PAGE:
Passwords and power laws

According to this paper [1], the empirical distribution of real passwords follows a power law [2]. In the authors’ terms, a Zipf-like distribution. The frequency of the rth most common password is proportional to something like 1/r. More precisely,

fr = C rs

where s is on the order of 1. The value of s that best fit the data depended on the set of passwords, but their estimates of s varied from 0.46 to 0.91.

This means that the most common passwords are very common and easy to guess.

Size of password spaces

If passwords come from an alphabet of size A and have length n, then there are An possibilities. For example, if a password has length 10 and consists of uppercase and lowercase English letters and digits, there are

6210 = 839,299,365,868,340,224

possible such passwords. If users chose passwords randomly from this set, brute force password attacks would be impractical. But brute force attacks are practical because passwords are not chosen uniformly from this large space of possibilities, far from it.

Attackers do not randomly try passwords. They start with the most common passwords and work their way down the list. In other words, attackers use Pareto’s rule.

Rules requiring, say, one upper case letter, don’t help much because most users will respond by using exactly one upper case letter, probably the first letter. If passwords must have one special character, most people will use exactly one special character, most likely at the end of the word. Expanding the alphabet size A exponentially increases the possible passwords, but does little to increase the actual number of passwords.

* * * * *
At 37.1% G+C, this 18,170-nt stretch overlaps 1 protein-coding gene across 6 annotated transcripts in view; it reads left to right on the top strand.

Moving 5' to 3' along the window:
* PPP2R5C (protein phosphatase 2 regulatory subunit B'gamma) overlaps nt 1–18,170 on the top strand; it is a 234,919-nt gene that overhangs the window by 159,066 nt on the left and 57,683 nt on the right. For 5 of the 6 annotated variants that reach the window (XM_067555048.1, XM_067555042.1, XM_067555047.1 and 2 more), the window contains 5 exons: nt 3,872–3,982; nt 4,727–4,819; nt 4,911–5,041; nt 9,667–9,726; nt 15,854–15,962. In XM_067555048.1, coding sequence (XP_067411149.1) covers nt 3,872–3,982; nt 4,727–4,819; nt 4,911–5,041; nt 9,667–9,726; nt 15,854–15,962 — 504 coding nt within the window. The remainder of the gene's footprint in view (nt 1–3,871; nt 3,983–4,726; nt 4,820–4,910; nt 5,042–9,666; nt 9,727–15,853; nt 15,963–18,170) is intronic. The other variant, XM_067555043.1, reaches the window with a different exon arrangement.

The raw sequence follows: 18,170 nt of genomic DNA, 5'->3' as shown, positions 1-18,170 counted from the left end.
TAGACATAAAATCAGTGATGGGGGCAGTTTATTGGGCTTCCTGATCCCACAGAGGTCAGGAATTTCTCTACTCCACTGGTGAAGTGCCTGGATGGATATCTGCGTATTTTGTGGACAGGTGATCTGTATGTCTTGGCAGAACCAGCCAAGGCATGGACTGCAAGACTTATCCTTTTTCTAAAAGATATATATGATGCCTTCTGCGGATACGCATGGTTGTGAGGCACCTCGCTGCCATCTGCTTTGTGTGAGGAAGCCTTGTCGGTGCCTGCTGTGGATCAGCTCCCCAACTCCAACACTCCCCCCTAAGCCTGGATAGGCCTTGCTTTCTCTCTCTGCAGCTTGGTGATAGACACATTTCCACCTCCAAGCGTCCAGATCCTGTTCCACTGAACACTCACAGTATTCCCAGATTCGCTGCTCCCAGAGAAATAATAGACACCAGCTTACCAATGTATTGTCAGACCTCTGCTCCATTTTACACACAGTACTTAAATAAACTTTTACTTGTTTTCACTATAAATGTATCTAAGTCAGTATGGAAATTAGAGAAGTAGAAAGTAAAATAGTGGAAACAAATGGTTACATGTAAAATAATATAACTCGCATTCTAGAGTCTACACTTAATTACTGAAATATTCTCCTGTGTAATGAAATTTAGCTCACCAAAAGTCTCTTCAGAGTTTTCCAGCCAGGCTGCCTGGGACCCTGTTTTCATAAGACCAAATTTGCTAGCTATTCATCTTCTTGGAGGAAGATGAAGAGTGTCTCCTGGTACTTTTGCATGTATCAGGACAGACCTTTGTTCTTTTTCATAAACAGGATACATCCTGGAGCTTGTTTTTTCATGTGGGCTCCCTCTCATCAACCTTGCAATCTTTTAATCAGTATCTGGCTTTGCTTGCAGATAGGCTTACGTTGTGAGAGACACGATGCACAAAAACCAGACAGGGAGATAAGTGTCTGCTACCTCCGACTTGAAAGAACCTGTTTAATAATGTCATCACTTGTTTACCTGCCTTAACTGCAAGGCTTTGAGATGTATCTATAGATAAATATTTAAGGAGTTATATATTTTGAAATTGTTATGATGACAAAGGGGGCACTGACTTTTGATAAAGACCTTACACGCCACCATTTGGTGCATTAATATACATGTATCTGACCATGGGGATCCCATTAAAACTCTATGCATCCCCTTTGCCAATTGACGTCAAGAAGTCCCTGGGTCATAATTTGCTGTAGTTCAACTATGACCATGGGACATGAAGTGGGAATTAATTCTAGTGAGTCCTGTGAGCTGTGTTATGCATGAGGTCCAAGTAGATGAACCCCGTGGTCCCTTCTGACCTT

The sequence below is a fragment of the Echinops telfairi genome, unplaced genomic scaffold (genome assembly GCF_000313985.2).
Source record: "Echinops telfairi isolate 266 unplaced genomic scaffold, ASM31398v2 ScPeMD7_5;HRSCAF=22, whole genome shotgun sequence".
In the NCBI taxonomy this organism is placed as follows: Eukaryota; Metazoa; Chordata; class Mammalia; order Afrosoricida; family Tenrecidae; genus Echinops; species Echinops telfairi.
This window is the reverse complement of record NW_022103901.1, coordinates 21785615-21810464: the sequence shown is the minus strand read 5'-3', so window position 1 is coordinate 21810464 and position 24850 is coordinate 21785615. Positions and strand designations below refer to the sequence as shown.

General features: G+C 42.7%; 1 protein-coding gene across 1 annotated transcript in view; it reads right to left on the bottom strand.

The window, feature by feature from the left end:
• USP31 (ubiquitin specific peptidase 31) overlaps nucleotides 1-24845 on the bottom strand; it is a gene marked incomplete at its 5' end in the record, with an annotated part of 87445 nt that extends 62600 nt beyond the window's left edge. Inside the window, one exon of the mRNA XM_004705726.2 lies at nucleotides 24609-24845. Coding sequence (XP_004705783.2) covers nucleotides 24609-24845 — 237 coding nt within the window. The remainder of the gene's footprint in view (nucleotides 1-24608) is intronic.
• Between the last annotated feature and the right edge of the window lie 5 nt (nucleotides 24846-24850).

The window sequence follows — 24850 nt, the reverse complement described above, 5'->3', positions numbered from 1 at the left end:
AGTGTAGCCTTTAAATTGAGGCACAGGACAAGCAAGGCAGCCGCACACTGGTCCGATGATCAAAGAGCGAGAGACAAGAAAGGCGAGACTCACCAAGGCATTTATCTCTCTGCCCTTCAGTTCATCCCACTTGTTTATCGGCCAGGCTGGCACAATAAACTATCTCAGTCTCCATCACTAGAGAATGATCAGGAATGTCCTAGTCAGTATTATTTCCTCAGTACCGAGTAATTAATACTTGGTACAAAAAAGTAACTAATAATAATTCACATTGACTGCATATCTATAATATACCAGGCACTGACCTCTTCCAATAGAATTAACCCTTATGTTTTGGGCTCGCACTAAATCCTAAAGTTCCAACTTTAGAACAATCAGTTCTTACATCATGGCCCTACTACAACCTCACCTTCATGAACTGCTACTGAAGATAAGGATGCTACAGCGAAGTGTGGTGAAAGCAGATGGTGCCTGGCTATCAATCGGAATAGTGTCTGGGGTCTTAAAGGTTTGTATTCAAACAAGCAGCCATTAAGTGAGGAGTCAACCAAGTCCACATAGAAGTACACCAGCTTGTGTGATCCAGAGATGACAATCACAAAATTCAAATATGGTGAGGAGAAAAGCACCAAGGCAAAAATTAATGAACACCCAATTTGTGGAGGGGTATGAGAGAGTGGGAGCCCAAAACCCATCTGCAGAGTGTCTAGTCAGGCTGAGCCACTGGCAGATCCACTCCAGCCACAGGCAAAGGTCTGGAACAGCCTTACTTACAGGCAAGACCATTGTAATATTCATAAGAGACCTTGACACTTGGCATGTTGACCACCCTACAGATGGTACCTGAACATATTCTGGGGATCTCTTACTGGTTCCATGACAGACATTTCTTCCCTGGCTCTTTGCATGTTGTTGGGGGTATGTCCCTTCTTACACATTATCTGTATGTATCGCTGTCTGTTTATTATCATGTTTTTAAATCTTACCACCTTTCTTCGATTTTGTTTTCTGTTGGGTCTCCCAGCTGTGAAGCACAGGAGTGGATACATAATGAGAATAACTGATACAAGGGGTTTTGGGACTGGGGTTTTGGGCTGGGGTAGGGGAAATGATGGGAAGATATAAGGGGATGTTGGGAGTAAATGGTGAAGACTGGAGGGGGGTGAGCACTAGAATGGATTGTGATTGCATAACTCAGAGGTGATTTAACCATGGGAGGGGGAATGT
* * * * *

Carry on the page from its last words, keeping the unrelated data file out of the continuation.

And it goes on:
What’s interesting about the power law distribution is that there’s not a dichotomy between naive and sophisticated users. If there were, there would be a lot of common passwords, and all the rest uniformly distributed. Instead, there’s a continuum between the most naive and most sophisticated. That means a lot of people are not exactly naive, but not as secure as they think they are.

Some math

Under the Zipf model [3], the number of times we’d expect to see the most common password is NC where N is the size of the data set. The constant C is what it has to be for the frequencies to sum to 1. That is, C depends on the number of data points N and the exponent s and is given by

C_{N, s} = \frac{1}{\sum_{r=1}^n r^{-s}}

We can bound the sum in the denominator from above and below with integrals, as in the integral test for series convergence. This gives us a way to see more easily how C depends on its parameters.

1 + \int_1^N x^{-s} \, dx > \frac{1}{C} = \sum_{r=1}^N r^{-s} > 1 + \int_2^{N+1} x^{-r}\, dx

When s = 1 this reduces to

1 + \log(N) > \frac{1}{C} > 1 + \log(N+1) - \log(2)

and otherwise to

1 + \frac{N^{1-s} - 1}{1-s} > \frac{1}{C} > 1 + \frac{(N+1)^{1-s} - 2^{1-s}}{1-s}

Suppose you have N = 1,000,000 passwords. The range of s values found by Wang et al varied from roughly 0.5 to 0.9. Let’s first set s = 0.5. Then C is roughly 0.0005. This mean the most common password appears about 500 times.

If we keep N the same and set s to 0.9, then C is roughly 0.033, and so the most common password would appear about 33,000 times.